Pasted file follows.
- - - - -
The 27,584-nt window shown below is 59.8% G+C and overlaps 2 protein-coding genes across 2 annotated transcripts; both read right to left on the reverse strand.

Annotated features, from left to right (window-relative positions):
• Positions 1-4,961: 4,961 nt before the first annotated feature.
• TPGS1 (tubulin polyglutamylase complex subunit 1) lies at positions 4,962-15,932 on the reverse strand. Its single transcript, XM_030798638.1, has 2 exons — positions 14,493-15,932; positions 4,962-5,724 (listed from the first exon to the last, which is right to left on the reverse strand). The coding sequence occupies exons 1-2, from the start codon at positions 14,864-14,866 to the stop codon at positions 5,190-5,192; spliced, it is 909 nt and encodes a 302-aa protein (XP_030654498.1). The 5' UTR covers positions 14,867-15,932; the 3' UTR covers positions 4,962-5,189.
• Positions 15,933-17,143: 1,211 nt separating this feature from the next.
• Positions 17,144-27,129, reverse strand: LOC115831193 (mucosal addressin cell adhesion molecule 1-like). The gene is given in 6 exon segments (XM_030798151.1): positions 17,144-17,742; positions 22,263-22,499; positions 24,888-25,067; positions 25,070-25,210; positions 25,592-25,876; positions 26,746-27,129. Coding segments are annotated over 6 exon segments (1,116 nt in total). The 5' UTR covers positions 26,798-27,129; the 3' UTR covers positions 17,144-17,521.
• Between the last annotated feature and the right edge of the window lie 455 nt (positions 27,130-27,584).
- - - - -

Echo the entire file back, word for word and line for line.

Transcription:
The 27,584-nt window shown below is 59.8% G+C and overlaps 2 protein-coding genes across 2 annotated transcripts; both read right to left on the reverse strand.

Annotated features, from left to right (window-relative positions):
• Positions 1-4,961: 4,961 nt before the first annotated feature.
• TPGS1 (tubulin polyglutamylase complex subunit 1) lies at positions 4,962-15,932 on the reverse strand. Its single transcript, XM_030798638.1, has 2 exons — positions 14,493-15,932; positions 4,962-5,724 (listed from the first exon to the last, which is right to left on the reverse strand). The coding sequence occupies exons 1-2, from the start codon at positions 14,864-14,866 to the stop codon at positions 5,190-5,192; spliced, it is 909 nt and encodes a 302-aa protein (XP_030654498.1). The 5' UTR covers positions 14,867-15,932; the 3' UTR covers positions 4,962-5,189.
• Positions 15,933-17,143: 1,211 nt separating this feature from the next.
• Positions 17,144-27,129, reverse strand: LOC115831193 (mucosal addressin cell adhesion molecule 1-like). The gene is given in 6 exon segments (XM_030798151.1): positions 17,144-17,742; positions 22,263-22,499; positions 24,888-25,067; positions 25,070-25,210; positions 25,592-25,876; positions 26,746-27,129. Coding segments are annotated over 6 exon segments (1,116 nt in total). The 5' UTR covers positions 26,798-27,129; the 3' UTR covers positions 17,144-17,521.
• Between the last annotated feature and the right edge of the window lie 455 nt (positions 27,130-27,584).